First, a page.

A historical study of the border dispute between the Livingstonia and Nkhoma Synods of the Church of Central African Presbyterian (1956-2015).
Mapala, Cogitator Wilton.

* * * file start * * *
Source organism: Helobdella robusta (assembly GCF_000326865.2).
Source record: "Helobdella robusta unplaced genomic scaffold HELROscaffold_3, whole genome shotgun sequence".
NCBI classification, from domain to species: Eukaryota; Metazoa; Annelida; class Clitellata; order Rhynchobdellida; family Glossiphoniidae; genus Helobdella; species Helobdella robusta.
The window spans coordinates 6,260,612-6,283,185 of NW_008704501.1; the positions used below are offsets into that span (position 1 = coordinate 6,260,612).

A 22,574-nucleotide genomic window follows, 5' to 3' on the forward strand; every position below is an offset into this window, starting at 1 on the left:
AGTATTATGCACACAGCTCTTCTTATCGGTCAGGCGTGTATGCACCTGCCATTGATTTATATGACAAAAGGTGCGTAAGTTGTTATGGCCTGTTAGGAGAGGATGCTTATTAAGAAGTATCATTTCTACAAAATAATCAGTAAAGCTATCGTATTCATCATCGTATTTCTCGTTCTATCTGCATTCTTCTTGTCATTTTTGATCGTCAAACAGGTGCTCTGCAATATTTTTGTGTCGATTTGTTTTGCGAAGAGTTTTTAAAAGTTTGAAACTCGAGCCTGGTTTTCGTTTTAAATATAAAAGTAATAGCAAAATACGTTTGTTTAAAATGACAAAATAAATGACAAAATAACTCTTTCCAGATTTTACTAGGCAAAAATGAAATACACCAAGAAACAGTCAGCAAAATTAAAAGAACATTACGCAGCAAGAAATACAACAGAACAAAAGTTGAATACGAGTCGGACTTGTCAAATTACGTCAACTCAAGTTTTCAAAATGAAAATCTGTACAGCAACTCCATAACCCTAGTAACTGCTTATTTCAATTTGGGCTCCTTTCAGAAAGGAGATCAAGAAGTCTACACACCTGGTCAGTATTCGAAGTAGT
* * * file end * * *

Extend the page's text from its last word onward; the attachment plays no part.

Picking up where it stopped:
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This thesis seeks to understand the political, socio-cultural and ecclesiastical circumstances which explain why ethnicity is a recurrent problem in the border dispute between the Livingstonia and Nkhoma Synods of the Church of Central Africa Presbyterian (CCAP) and why it has reached a stalemate (B 3). To accomplish this, the study engages a combination of three theories developed by Antonio Gramsci, Horace M. Kallen and David J. Bosch, namely the Gramscian Hegemonic Theory, Cultural Pluralism Theory and Mission in Unity Theory, in that order. Methodologically, it relies on documentation, interviews and archival sources. This thesis provides a historical background to the Livingstonia-Nkhoma border dispute. It also has shown that after the transfer of (A1) the Kasungu Station to the Dutch Reformed Church Mission by the Livingstonia Mission the boundary between the two missions was the Dwangwa River in the Kasungu District and the Bua River in the Nkhotakota District, as agreed in 1923 and affirmed in 1958. However, the boundary was purposely disregarded for missiological and political reasons. This is why the study argues that the Livingstonia-Nkhoma border dispute is not territorial, but rather it is political along ethnic lines. Ethnicity is employed by the elite and bourgeoisie who prey on the people’s perceptions towards language, educational and economic discrepancies, as a tool for in-group mobilisation and counter-mobilisation. It is through the attempt to dominate the other ethnic groups and resist the domination resulted into the border dispute between the Livingstonia and Nkhoma Synods. Therefore, ethnicity represents dominance and resistance. This also explains why the border dispute reached a stalemate. Therefore, the study argues that the ethnic cleavages between the Chewa and non-Chewa, as presented in the Livingstonia-Nkhoma border dispute, were not based on primordial motives, but rather it was consciously crafted for mobilisation by the elites and the bourgeoisie within the CCAP. It is a creation of the church leaders with support of few church members. The church leaders showed more loyalty to their Synods than to Christianity and ecclesiastical unity. Their action is not only against the missio Dei but it is counterproductive to the nation-building. It is divisive and a betrayal to the Christian church’s noble calling in the fragmented world. The thesis has also shown that if religious and ethnic identities overlap, most ordinary church members, unlike their leaders, show loyalty to Christianity as their common bond. In the light of the no-border resolution, the study asks whether there is one CCAP or many CCAPs, and whether the missiological